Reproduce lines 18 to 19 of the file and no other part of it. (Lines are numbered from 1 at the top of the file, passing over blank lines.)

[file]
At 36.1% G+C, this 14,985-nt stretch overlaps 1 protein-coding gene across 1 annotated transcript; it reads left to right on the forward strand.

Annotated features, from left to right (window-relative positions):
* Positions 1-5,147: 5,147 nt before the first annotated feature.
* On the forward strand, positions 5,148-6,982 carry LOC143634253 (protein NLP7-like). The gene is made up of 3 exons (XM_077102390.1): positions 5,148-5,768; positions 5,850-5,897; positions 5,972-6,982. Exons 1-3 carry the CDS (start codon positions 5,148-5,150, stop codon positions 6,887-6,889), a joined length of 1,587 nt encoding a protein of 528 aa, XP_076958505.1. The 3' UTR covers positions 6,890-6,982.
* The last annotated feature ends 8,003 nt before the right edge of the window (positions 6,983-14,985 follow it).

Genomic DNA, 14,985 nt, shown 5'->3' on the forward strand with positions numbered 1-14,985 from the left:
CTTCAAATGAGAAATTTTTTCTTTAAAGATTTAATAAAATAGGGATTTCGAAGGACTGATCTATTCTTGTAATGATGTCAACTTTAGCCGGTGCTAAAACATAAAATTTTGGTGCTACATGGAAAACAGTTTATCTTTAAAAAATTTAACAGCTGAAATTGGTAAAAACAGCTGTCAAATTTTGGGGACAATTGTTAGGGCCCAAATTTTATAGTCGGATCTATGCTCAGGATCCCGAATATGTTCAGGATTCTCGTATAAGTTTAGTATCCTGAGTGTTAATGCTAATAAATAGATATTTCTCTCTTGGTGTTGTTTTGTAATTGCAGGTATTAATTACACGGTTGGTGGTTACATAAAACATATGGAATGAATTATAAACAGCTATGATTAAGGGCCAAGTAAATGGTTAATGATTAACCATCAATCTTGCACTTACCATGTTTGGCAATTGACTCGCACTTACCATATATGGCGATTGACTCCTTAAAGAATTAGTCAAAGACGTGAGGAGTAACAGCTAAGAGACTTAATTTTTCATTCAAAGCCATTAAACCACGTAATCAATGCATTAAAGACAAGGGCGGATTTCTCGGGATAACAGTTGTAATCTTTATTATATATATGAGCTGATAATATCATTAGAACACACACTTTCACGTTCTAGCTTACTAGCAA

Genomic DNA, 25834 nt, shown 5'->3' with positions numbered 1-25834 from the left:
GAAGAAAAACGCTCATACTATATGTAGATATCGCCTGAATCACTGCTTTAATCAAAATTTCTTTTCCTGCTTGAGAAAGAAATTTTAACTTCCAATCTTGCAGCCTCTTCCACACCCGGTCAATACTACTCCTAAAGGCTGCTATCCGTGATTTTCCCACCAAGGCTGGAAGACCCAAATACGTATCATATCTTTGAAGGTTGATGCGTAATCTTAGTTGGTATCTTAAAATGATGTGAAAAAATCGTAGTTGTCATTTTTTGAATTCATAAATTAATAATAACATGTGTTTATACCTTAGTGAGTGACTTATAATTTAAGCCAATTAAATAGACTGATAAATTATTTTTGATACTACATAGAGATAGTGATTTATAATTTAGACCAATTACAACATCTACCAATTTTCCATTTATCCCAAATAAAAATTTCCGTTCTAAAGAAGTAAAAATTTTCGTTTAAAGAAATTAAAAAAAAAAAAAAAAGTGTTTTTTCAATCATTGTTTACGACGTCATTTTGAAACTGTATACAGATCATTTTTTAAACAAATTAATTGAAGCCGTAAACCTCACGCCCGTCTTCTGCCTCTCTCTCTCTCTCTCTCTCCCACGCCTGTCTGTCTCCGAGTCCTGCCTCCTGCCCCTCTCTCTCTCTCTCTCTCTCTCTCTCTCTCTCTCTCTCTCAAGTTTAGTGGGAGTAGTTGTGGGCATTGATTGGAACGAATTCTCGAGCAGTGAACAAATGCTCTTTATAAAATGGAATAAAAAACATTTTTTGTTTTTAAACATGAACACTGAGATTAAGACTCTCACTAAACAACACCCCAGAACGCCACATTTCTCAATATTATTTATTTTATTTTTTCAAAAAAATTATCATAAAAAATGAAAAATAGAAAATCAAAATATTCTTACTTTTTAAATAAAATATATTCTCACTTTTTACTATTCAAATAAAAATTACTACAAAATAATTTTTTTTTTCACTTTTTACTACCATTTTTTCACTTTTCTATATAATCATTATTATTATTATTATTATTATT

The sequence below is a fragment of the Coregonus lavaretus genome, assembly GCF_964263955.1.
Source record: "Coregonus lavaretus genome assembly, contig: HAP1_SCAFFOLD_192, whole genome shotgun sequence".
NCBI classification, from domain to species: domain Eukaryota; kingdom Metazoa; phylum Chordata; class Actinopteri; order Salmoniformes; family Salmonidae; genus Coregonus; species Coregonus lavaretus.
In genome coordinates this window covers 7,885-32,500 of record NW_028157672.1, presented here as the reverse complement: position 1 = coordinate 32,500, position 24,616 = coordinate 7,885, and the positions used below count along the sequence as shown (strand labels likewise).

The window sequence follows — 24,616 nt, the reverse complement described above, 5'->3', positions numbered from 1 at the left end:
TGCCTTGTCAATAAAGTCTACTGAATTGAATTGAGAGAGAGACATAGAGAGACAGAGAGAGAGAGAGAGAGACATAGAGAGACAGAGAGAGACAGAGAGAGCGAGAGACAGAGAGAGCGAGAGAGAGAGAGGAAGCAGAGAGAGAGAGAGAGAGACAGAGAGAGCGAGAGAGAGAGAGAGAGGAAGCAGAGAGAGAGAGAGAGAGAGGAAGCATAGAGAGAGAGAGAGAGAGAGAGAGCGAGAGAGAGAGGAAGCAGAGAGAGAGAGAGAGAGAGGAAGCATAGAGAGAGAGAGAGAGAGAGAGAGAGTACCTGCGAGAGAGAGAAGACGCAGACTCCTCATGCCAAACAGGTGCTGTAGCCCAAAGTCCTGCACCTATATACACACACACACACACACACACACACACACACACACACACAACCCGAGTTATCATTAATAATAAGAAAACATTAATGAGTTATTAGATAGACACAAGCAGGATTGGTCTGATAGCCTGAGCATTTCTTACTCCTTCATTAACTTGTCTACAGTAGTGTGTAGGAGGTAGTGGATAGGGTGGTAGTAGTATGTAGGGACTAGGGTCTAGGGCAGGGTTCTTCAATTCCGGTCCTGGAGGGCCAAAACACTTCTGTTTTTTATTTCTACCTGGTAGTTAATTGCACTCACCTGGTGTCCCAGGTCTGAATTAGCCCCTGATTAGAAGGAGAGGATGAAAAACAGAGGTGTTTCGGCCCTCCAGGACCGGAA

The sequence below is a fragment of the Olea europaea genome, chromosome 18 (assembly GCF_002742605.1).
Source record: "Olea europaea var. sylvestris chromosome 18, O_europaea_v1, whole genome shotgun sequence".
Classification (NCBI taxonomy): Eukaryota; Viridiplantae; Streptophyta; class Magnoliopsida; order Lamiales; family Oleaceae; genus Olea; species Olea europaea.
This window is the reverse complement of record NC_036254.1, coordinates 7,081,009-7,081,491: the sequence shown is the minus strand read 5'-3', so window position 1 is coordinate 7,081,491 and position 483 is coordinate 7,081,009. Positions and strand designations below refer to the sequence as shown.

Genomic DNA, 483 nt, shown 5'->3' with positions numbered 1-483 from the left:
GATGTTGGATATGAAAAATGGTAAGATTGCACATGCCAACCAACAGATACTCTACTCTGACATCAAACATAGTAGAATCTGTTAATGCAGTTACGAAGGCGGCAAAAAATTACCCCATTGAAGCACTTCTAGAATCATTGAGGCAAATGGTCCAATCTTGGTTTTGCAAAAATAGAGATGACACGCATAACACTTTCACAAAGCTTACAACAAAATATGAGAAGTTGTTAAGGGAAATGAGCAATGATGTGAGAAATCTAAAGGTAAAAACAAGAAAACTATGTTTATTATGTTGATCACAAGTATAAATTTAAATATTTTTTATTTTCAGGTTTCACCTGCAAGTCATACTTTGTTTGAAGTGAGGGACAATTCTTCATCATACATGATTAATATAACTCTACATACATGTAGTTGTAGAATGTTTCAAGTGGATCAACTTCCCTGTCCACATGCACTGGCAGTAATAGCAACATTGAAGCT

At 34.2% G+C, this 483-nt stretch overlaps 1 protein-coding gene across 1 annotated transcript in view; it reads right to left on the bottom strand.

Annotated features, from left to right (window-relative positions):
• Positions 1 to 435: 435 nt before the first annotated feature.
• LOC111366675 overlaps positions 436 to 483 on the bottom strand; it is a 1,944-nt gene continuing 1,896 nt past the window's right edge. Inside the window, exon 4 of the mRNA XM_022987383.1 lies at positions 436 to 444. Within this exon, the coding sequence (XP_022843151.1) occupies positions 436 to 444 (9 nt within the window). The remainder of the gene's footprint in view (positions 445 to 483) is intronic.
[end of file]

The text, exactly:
Classification (NCBI taxonomy): Eukaryota; Viridiplantae; Streptophyta; class Magnoliopsida; order Lamiales; family Oleaceae; genus Olea; species Olea europaea.
This window is the reverse complement of record NC_036254.1, coordinates 7,081,009-7,081,491: the sequence shown is the minus strand read 5'-3', so window position 1 is coordinate 7,081,491 and position 483 is coordinate 7,081,009. Positions and strand designations below refer to the sequence as shown.